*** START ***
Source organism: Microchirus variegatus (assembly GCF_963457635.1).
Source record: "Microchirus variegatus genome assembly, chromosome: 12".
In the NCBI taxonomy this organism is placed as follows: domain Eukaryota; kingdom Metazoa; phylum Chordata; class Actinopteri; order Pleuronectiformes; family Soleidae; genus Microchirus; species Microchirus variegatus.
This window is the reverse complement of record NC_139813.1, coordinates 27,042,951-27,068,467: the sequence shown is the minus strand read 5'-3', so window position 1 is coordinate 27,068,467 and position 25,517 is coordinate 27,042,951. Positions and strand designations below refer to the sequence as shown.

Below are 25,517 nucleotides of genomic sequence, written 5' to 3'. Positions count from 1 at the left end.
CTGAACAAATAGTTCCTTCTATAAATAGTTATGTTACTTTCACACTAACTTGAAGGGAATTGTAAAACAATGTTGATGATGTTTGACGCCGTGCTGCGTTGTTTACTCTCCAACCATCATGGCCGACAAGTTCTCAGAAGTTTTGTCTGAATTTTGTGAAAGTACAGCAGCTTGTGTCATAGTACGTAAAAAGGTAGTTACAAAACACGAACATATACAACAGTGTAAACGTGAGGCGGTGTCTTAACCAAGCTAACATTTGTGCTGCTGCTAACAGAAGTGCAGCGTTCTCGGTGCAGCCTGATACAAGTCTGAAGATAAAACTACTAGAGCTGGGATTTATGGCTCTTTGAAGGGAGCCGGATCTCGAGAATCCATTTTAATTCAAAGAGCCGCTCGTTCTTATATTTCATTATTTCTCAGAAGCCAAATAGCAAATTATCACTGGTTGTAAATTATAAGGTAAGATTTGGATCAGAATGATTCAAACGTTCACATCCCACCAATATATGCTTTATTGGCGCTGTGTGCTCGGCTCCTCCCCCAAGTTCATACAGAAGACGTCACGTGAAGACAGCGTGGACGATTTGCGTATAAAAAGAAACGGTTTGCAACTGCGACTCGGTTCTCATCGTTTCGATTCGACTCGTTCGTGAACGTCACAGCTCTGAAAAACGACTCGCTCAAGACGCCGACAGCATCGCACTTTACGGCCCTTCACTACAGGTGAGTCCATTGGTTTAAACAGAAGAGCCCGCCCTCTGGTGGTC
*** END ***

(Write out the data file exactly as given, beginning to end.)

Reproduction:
Source organism: Microchirus variegatus (assembly GCF_963457635.1).
Source record: "Microchirus variegatus genome assembly, chromosome: 12".
In the NCBI taxonomy this organism is placed as follows: domain Eukaryota; kingdom Metazoa; phylum Chordata; class Actinopteri; order Pleuronectiformes; family Soleidae; genus Microchirus; species Microchirus variegatus.
This window is the reverse complement of record NC_139813.1, coordinates 27,042,951-27,068,467: the sequence shown is the minus strand read 5'-3', so window position 1 is coordinate 27,068,467 and position 25,517 is coordinate 27,042,951. Positions and strand designations below refer to the sequence as shown.

Below are 25,517 nucleotides of genomic sequence, written 5' to 3'. Positions count from 1 at the left end.
CTGAACAAATAGTTCCTTCTATAAATAGTTATGTTACTTTCACACTAACTTGAAGGGAATTGTAAAACAATGTTGATGATGTTTGACGCCGTGCTGCGTTGTTTACTCTCCAACCATCATGGCCGACAAGTTCTCAGAAGTTTTGTCTGAATTTTGTGAAAGTACAGCAGCTTGTGTCATAGTACGTAAAAAGGTAGTTACAAAACACGAACATATACAACAGTGTAAACGTGAGGCGGTGTCTTAACCAAGCTAACATTTGTGCTGCTGCTAACAGAAGTGCAGCGTTCTCGGTGCAGCCTGATACAAGTCTGAAGATAAAACTACTAGAGCTGGGATTTATGGCTCTTTGAAGGGAGCCGGATCTCGAGAATCCATTTTAATTCAAAGAGCCGCTCGTTCTTATATTTCATTATTTCTCAGAAGCCAAATAGCAAATTATCACTGGTTGTAAATTATAAGGTAAGATTTGGATCAGAATGATTCAAACGTTCACATCCCACCAATATATGCTTTATTGGCGCTGTGTGCTCGGCTCCTCCCCCAAGTTCATACAGAAGACGTCACGTGAAGACAGCGTGGACGATTTGCGTATAAAAAGAAACGGTTTGCAACTGCGACTCGGTTCTCATCGTTTCGATTCGACTCGTTCGTGAACGTCACAGCTCTGAAAAACGACTCGCTCAAGACGCCGACAGCATCGCACTTTACGGCCCTTCACTACAGGTGAGTCCATTGGTTTAAACAGAAGAGCCCGCCCTCTGGTGGTC